Although significant uncertainty remains, the data accumulated thus far have demonstrated that the clinical course of COVID-19 and its prevalence in patients with IBD are milder and lesser than those in the general population. The recommendations for reducing COVID-19 risk and the IBD treatments provided by gastroenterologists could potentially explain the reason for this. Anti-TNF-α agent use might provide double beneficial effects: first, to maintain IBD clinical remission and second, to mitigate the clinical course of COVID-19. However, the data we have reported have been obtained from retrospective studies that have not been designed to evaluate the effect of different therapies on COVID-19 outcomes. Therefore, we must exercise caution in interpreting the current presented data, and further properly designed epidemiological studies should be conducted.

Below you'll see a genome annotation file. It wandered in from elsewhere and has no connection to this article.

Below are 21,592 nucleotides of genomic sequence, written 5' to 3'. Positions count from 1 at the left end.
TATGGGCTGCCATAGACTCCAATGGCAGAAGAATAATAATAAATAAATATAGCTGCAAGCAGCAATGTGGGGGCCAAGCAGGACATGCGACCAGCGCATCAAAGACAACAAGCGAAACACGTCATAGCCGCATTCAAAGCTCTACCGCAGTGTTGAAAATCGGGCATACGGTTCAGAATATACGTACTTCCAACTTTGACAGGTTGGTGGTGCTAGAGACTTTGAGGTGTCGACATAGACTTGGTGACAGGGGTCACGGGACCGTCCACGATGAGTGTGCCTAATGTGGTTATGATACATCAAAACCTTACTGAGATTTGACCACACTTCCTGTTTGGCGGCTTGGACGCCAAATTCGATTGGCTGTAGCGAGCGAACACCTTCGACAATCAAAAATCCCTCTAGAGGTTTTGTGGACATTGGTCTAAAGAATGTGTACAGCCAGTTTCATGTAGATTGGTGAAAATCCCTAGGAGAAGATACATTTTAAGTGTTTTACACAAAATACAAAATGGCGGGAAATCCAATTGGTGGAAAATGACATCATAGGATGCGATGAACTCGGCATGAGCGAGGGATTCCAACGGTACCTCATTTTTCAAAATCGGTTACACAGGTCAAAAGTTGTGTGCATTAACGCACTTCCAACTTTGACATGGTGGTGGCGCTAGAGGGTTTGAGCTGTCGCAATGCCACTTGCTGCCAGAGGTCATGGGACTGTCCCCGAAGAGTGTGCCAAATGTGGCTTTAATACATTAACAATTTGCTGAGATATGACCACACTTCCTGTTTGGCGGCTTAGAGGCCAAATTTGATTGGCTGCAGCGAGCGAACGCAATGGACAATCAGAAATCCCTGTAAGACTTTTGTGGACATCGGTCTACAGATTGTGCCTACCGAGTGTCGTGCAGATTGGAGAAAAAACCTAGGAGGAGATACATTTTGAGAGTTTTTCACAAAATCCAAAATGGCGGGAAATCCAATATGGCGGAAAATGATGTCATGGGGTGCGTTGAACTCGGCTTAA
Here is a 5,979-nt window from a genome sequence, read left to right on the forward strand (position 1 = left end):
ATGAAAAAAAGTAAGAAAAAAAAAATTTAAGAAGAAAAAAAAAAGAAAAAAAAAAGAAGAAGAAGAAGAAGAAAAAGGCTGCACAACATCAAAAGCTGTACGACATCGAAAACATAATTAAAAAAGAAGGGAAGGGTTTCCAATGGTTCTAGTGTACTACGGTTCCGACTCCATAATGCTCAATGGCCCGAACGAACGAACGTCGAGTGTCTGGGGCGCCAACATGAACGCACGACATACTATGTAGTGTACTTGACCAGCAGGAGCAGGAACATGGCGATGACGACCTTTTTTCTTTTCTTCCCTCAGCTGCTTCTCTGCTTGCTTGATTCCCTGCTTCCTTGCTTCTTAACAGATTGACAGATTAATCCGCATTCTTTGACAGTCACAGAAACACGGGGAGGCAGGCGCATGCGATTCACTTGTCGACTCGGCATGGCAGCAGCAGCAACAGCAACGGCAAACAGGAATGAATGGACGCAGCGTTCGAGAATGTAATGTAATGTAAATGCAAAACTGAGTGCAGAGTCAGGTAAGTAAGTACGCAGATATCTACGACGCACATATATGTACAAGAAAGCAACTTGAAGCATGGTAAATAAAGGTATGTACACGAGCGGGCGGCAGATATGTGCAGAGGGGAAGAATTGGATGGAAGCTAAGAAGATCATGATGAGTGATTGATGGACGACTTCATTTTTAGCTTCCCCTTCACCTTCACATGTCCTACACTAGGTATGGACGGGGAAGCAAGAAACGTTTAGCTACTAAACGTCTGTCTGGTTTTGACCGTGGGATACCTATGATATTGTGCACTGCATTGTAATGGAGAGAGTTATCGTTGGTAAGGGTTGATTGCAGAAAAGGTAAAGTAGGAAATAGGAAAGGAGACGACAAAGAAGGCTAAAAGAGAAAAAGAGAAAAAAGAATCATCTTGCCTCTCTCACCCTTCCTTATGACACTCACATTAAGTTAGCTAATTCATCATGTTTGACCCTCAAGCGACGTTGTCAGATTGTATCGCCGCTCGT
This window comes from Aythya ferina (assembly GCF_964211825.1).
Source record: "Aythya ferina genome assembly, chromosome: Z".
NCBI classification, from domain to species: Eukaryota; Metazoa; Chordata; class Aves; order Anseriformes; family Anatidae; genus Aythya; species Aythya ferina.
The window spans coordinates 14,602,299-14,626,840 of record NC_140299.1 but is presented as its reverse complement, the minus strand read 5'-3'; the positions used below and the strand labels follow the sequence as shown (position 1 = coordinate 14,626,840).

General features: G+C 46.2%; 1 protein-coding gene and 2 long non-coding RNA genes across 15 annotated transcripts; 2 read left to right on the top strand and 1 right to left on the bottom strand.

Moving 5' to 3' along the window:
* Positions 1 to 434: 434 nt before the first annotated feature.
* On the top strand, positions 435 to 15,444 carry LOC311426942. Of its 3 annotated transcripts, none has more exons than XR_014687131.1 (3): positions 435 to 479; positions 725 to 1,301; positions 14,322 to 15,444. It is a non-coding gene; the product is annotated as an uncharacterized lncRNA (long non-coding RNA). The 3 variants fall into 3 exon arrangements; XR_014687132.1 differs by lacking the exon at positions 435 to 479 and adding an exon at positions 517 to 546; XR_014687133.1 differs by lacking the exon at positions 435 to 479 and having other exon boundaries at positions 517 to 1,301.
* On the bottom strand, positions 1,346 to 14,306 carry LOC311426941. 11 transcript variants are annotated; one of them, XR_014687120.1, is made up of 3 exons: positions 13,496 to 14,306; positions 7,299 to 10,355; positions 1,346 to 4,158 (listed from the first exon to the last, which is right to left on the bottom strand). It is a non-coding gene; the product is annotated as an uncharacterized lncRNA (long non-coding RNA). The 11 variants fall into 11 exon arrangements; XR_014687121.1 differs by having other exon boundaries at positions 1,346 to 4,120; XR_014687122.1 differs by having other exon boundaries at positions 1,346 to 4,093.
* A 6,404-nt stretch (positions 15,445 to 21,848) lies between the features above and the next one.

CONFLICTS OF INTEREST
Guarantor of the article: Antonio Tursi, MD.
Specific author contributions: Alfredo Papa, MD, PhD, and Antonio Tursi, MD, contributed equally to the manuscript. A.P., A.G., and A.T. planned and conducted the study; A.P. and A.T. collected and interpreted data; A.T. and A.P. drafted the manuscript; A.T., A.G. and A.P. approved the final draft submitted.
Financial support: None to report.
Potential competing interests: A.P., A., G. and A.T. declare any conflict of interest.